COAT, EXPOSE AND PROCESS BEFORE IT DRIES OUT
The plate had dried before it could be processed and lost sensitivity

The collodion wet plate required that the photographer dissolve a nitrated cotton into a mixture of alcohol and ether, plus soluble iodide.  This thick liquid had to be poured onto a spotless, clean glass plate, then the excess drained off. The Alcohol and ether were allowed to evaporate. The thin film remaining was then sensitized (in the dark) by immersion in a solution of silver nitrate.  A light-sensitive silver iodide was then formed.  While still damp the plate had to be exposed immediately.  It also had to be developed by pouring on developing agent (sometimes pyrogollic acid) before the surface dried.  If the plate dried prematurely, you obtained the effect shown above, where sensitivity was lost.  There was no temperature control, the developing solution yielded an image almost instantly.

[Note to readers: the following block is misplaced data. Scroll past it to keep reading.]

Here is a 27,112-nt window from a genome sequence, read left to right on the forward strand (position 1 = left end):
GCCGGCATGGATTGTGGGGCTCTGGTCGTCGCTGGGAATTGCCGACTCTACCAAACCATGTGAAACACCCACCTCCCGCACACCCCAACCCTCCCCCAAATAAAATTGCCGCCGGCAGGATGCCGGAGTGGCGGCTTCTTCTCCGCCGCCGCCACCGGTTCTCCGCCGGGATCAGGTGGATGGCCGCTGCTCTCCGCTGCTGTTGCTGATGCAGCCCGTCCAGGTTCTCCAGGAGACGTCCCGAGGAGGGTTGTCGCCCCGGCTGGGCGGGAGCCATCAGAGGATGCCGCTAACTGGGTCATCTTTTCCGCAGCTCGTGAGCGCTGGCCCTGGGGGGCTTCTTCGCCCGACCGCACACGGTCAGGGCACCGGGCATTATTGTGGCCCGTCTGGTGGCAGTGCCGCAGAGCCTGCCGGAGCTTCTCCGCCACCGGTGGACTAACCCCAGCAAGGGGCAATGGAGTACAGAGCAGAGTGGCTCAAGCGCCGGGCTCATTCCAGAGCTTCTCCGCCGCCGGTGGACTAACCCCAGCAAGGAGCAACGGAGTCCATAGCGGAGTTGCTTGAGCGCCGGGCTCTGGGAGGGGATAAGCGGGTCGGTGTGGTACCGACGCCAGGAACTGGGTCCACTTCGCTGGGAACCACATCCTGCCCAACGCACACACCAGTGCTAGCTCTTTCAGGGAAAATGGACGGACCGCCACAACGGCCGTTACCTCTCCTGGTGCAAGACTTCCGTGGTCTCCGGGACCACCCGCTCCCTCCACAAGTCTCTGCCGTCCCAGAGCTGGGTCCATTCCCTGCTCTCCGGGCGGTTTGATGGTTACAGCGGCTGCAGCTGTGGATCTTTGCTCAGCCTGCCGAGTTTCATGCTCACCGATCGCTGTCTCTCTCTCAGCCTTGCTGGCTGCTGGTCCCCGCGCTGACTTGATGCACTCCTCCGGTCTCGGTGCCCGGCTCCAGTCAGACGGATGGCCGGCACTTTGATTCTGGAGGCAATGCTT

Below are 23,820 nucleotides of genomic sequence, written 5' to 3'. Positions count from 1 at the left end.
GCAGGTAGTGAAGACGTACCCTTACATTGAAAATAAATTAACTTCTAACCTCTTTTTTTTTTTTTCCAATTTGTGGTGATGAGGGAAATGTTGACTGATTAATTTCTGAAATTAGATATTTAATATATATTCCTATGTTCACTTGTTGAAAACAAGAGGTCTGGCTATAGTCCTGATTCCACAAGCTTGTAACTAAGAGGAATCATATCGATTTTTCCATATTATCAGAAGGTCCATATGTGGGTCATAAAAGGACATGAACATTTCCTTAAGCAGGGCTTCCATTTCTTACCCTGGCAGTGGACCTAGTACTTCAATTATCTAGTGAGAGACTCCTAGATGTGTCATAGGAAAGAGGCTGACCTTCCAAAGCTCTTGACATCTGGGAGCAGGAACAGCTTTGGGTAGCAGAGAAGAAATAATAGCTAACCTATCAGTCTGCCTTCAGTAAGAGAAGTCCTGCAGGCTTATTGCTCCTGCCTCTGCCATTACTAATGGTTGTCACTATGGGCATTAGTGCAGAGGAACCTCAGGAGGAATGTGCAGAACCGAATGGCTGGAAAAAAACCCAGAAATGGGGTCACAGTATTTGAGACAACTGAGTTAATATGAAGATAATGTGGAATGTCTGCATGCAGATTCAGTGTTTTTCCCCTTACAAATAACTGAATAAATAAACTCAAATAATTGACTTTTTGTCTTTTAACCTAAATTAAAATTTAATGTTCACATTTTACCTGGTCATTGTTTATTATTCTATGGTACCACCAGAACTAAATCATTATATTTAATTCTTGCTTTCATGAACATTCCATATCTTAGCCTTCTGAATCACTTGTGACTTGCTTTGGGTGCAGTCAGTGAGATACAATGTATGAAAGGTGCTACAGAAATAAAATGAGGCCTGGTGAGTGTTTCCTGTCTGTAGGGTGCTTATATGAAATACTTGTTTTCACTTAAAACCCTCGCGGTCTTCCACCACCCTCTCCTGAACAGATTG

The plate was then fixed, washed, carefully dried, and then coated with a top lacquer, as the emulsion was very fragile.  Doing this under wartime conditions with limited fresh water, the hot sun beating on the dark light-tight wagon was an amazing accomplishment.

The Ansco advertising photographers, McKinley and Bengston, actually made and exposed wet plates to show how it was done, using cameras and lenses of the era.

IT WAS TERRIBLY HARD TO DO

Every Detail was recorded in amazing sharpness

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